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Inside the student-run non-profit organization providing free medical care to Ukrainians

As Russia began its military invasion of Ukraine in late February, Sol Savchuk MD ’24 and Zoe von Gerlach MS ’23 sought a window on the front lines. Like so many other Ukrainian Stanford students, they were desperate for a way to help the resistance effort.

“For two days we were glued to our phones,” Savchuk said. “We were recovering from the shock that this happened in the 21st century, even though we shouldn’t have.”

But rather than thinking about heavy artillery or emergency supplies, the couple visualized another form of support: health care. Only three days after the initial invasion, the idea of TeleHelp Ukraine was born.

TeleHelp Ukraine connects people in Ukraine seeking medical care with doctors around the world, virtually and for free. (Photo courtesy of TeleHelp Ukraine)

Gerlach and Savchuk, who are both Ukrainians, were intrigued by the idea of ​​combining telecommunications with medical care. Virtual clinical services have become more common during the COVID-19 pandemic as medical students around the world have learned to communicate and serve patients through video platforms.

“We first thought of just setting up the Zoom link, and then we realized how much more complicated it actually was,” Gerlach said.

The founders of TeleHelp considered many factors, including the physician recruitment process, the type of technology platform needed, and the implications of the platform for ease of navigation, even with varying levels of internet connection.

For Savchuk and Gerlach, it was essential to be able to assign specialists to help their patients while using their preferred language – Ukrainian or Russian.

They noticed that other telehealth platforms had a problem with English-only clinicians who had signed up to help but were unable to volunteer effectively due to the language barrier with patients. TeleHelp Ukraine uses interpreters, allowing them to use international practitioners while avoiding language barriers.

Language barriers “motivated us to provide this specific platform and that’s what makes TeleHelp Ukraine different and unique from other telehealth solutions,” Gerlach said.

Navigating difficult beginnings

Like many new nonprofits, the TeleHelp Ukraine team had initial difficulties reaching patients in need. “Starting an organization like this…from scratch, especially as people who aren’t serious entrepreneurs, certainly posed a lot of challenges,” Gerlach said.

It took several months for the organization to build its platform. They worked to create a strong social media presence in their first months of reaching Ukrainians.

“Just because you have a product doesn’t mean people know where to find it,” said Eva Morgun, COO of Telehelp.

At just three months old, TeleHelp Ukraine reaches thousands of people a day through platforms like Instagram and Facebook. The organization also used local news stations, newspapers, and word-of-mouth marketing strategies to reach more people.

TeleHelp Ukraine has grown tremendously thanks to its strong media presence, its dedicated team of directors and volunteers, and its “comprehensive mission” to help those in need, Savchuk said. Currently, it has more than 50 volunteers, 20 interpreters, 60 clinicians and several educational advisers.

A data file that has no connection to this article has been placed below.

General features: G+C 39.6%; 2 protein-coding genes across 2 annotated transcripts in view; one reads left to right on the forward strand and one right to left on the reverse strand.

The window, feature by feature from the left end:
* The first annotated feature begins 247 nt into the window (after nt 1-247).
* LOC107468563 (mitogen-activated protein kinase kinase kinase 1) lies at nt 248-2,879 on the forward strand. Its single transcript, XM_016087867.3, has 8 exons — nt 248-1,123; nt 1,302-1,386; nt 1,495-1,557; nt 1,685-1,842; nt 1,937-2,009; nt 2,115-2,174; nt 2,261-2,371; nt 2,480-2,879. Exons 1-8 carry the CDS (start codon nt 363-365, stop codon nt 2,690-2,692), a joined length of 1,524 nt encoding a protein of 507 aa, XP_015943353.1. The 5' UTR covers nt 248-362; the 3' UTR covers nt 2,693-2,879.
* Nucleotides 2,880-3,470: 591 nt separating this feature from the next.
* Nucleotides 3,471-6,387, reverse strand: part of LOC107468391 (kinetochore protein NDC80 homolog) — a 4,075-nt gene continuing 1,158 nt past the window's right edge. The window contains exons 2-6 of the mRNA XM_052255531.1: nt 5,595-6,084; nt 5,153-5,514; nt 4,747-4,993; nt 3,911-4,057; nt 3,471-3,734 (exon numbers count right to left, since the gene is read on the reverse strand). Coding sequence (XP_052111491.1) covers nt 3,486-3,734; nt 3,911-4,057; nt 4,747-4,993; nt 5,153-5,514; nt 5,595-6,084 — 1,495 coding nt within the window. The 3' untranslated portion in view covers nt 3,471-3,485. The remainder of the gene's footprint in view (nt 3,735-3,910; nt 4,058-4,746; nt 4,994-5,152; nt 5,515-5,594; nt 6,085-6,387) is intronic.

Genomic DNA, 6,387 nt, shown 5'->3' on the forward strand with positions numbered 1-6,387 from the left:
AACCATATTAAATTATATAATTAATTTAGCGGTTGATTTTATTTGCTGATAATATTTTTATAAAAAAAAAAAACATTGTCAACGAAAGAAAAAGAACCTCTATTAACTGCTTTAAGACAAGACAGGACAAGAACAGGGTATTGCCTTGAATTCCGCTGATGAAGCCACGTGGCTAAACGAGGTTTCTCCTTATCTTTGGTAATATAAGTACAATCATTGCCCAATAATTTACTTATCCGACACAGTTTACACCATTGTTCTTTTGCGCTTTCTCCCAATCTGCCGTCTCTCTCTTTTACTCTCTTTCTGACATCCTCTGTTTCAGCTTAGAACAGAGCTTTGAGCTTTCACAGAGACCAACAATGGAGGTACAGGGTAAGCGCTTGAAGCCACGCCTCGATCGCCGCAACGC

Operations

Patients can make an appointment via the TeleHelp website, where they choose between the categories of services available, ranging from mental health to pediatric care. After filling out some basic information regarding the type of care they need and the language they prefer, they are matched with doctors and interpreters based on availability.

Health navigators help patients attend their scheduled appointment if complications arise. Appointments are three-way calls between the interpreter, doctor, and patient, which can increase the likelihood of logistical issues. Health Navigators provide patients with trusted resources.

“The Health Navigator [role] is very important because we have a lot of patients in Ukraine who don’t necessarily have the most advanced cellphones, and they probably don’t have updated browsers,” Morgun said.

Priority to mental health

Mental health is a top priority for the entire TeleHelp team due to lack of awareness in traditional Ukrainian society, Morgun and Solchuk said. They specifically sought out mental health specialists and this is one of the areas that has flourished since the organization was founded.

“Mental Health [awareness] in Ukraine was not the strongest initially,” Savchuck said. “When patients started showing signs of mental health problems, Ukraine [policy] wasn’t necessarily ready to answer it.

Many residents were constantly confronted trauma such as fear of loss, separation from families, social isolation and forced migration due to Russia’s invasion of Ukraine. Traumatic experiences have many long-term effects on their emotional and physical health, causing problems such as post-traumatic stress disorder, depression and anxiety, according to Médecins Sans Frontières.

“People are now aware that they need help,” Savchuk said. “Not only patients and refugees, but also the volunteers and providers who help these refugees. It’s there that [TeleHelp Ukraine] could come in and satisfy their needs.

TeleHelp served over 100 patients, with more appointments and virtual meetings each week. With many patients signing up, the team hopes to expand its range of services, to help as many people as possible.

“Everyone on the team put in countless hours, days, weeks and months to make this happen,” Gerlach said. “We can even hopefully continue to expand the services offered and see more and more patients.”

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